Dr. Plokta QC, announced today that the Plokta cabal was bringing a class action against Microsoft, Intel and British Telecom. The plaintiffs allege that these large multinationals, who between them control 80% of the home computer market, failed to let them know that computers were addictive when they bought the companies' products.
A____ S____ said "It started early for me. I was about ten, and someone offered to show me how to play Pong behind the bike sheds. How was I supposed to know it was addictive?
The ads promised that computer use was sophisticated, glamorous and grownup. Slogans such as "You're never alone with the Net" and "Where do you want to go today?" held forth a promise of a lifestyle far in excess of anything these sad anoraks could afford.
Children were encouraged through cartoon characters such as Sonic the Hedgehog. Computer companies denied that Sonic was intended to appeal to children. "We're just trying to get older computer users to switch to Sega," they explained.
Plokta today called for an immediate cessation of such promotions as "Tesco's Computers for Schools." These campaigns are blatantly attempting to increase addiction.
The plaintiffs are also concerned about the effects of sidestream computer use. Ms G______ de C_____ explained "He used the computers all day. I tried to avoid it, you know, to keep out of the room, but I couldn't help but notice what he was doing. I asked him to only use the computers in the garden, but he refused. You can't imagine how bad it is. You pick up the phone, to make an emergency call, and all you can hear is the sound of the modem -- he's logged on again."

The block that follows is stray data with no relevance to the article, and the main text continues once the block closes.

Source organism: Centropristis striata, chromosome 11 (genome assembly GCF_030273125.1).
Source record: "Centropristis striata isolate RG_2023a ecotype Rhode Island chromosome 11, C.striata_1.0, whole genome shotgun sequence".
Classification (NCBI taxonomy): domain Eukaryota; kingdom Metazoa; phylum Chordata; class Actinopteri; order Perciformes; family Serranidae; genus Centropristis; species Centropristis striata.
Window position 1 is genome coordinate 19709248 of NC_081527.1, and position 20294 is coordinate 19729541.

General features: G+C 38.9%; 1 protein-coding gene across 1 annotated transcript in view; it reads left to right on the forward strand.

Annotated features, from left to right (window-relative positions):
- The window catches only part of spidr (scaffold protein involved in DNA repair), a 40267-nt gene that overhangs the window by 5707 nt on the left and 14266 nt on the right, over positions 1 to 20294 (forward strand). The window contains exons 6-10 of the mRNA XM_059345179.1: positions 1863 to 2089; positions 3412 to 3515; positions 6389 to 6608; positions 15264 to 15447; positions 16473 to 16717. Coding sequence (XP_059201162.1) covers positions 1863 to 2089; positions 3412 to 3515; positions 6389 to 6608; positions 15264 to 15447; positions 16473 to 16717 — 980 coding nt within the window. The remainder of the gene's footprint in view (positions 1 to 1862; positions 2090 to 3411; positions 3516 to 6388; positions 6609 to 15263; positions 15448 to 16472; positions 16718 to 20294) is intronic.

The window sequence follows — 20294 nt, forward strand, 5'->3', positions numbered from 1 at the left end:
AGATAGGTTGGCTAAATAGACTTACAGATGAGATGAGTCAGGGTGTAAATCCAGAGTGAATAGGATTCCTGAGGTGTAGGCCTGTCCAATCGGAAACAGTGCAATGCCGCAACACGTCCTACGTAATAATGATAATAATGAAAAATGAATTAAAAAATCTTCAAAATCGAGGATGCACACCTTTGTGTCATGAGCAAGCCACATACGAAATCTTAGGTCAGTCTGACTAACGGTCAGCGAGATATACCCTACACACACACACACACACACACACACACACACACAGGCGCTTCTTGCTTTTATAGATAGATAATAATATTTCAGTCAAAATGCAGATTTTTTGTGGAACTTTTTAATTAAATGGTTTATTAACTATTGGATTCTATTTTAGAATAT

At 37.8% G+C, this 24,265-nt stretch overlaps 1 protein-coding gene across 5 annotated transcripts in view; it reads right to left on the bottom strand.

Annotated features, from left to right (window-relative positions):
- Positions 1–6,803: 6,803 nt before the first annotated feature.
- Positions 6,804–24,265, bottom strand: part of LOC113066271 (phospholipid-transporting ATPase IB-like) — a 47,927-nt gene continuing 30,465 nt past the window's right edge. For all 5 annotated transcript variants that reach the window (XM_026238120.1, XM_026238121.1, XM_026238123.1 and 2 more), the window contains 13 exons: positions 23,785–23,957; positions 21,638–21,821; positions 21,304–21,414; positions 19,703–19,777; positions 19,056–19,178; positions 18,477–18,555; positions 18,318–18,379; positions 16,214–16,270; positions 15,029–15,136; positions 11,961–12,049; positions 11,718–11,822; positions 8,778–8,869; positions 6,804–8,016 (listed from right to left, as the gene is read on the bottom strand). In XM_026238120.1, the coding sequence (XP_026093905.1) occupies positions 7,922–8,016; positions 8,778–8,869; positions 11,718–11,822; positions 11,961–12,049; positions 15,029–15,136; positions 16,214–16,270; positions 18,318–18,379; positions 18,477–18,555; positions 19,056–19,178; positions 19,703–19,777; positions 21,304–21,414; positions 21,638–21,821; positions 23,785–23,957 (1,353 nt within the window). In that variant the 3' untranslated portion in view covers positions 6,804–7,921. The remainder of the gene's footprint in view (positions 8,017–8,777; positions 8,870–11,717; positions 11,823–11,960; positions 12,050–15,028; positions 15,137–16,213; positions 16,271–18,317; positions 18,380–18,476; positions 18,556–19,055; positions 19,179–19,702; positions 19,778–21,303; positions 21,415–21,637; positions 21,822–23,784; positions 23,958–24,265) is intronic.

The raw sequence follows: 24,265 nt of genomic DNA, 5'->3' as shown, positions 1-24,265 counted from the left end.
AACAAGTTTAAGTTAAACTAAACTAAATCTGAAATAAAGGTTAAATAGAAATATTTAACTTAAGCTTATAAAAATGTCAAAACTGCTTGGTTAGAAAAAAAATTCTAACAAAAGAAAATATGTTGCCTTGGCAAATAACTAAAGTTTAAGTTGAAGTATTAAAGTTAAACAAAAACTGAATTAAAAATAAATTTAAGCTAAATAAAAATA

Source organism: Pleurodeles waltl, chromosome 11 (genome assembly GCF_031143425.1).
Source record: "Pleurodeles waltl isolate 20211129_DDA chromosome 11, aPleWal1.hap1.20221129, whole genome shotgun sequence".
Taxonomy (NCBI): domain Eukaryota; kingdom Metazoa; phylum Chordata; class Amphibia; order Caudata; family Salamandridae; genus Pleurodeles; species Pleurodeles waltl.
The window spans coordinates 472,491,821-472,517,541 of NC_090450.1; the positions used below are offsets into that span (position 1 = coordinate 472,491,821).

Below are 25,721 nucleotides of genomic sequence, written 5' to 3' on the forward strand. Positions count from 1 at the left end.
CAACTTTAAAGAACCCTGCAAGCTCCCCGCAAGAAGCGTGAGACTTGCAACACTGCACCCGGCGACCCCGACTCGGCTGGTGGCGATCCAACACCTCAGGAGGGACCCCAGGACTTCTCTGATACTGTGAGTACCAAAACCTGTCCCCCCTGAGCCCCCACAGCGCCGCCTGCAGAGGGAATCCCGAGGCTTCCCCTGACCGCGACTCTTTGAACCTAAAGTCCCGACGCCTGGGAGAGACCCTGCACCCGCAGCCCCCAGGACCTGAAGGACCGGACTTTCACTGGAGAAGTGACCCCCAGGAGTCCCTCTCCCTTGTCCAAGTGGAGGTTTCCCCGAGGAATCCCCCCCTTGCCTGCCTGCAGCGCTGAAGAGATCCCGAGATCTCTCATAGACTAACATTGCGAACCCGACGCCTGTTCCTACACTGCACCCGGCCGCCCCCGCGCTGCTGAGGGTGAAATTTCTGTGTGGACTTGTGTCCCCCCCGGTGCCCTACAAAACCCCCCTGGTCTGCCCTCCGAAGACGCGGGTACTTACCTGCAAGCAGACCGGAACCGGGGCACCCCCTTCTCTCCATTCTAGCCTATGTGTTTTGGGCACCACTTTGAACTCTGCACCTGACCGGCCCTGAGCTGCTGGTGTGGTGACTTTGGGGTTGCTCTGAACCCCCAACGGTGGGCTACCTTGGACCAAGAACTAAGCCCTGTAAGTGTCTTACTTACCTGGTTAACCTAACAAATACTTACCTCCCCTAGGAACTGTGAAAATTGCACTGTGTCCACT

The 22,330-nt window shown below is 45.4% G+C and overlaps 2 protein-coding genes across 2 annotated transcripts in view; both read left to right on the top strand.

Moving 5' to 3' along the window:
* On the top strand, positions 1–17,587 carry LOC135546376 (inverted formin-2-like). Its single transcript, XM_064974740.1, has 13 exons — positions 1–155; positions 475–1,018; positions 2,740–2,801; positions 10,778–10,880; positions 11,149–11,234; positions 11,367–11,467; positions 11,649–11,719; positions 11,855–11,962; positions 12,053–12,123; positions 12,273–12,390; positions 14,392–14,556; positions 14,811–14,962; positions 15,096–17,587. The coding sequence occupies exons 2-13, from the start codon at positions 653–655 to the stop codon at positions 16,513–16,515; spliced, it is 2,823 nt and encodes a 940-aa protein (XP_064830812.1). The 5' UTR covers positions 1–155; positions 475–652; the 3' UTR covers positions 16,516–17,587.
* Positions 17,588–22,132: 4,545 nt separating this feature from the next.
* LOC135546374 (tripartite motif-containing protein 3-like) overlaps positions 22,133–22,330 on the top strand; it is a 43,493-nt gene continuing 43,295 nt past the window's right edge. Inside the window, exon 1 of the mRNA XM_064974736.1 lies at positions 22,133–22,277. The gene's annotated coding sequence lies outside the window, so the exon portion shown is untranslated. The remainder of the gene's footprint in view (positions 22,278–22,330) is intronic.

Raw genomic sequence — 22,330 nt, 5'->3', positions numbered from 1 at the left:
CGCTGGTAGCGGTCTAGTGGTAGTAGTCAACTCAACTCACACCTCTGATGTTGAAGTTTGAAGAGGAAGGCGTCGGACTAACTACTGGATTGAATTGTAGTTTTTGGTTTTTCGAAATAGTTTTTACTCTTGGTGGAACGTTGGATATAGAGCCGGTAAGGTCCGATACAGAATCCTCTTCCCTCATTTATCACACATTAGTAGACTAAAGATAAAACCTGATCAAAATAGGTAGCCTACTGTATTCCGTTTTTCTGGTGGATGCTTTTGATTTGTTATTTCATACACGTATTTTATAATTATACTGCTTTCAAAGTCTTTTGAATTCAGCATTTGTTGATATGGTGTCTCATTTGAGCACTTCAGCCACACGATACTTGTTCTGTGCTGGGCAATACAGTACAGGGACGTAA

Astonishingly, no health warnings are required on computers, despite the fact that addiction is commonplace, well documented and insidious. Many addicts log on several times a day, for hours at a stretch. Little do they realise the damage this is doing, until their phone bills arrive, in some cases not till months later. By then it is too late.
Cures are few and far between. Some success has been achieved through hypnosis, acupuncture, homeopathy and other alternative therapies. Marriage has been known to work in some cases, but all too often leads to the tragic addiction of small children. Miss M______ C____ is such a baby. Due to her mother using her computer continually during pregnancy, poor M______ was born addicted.
M____ shown having her daily fix
She is being treated for withdrawal symptoms, though doctors are confident she will learn to suck a mouse soon (instead of shooting aliens with it). Children born to computer addicts tend to have unusually short attention spans, flickering eye movements, and their own web sites.
Users find themselves being sucked into buying more and more expensive upgrades of their hardware and software as they become more dependent. S___ D___ has just bought a new computer. We asked him how much it cost. "I'm not exactly sure," he replied. "I just kept adding more and more features. I won't know for sure until I get my credit card bill." This is not the first time S__ has purchased a new machine.
Software is similarly expensive. Users need to keep upgrading software to get the same kick.
A spokesman from Microsoft said "We absolutely reject the suggestion that our products are in any way addictive. Quick, watch out for that demon -- he's got a shotgun!" Meanwhile, the Intel spokesman was unavailable for comment, as he was too busy playing Diablo.
One effective therapy is software patches. The Plokta cabal is marketing Intel Outside patches. Addicted users can attach the patches to their arms in order to wean them off their computer addiction. A free sample is attached, and further patches can be downloaded from the Plokta website as they become available.
Visit the Plokta News Network: News and comment for SF fandom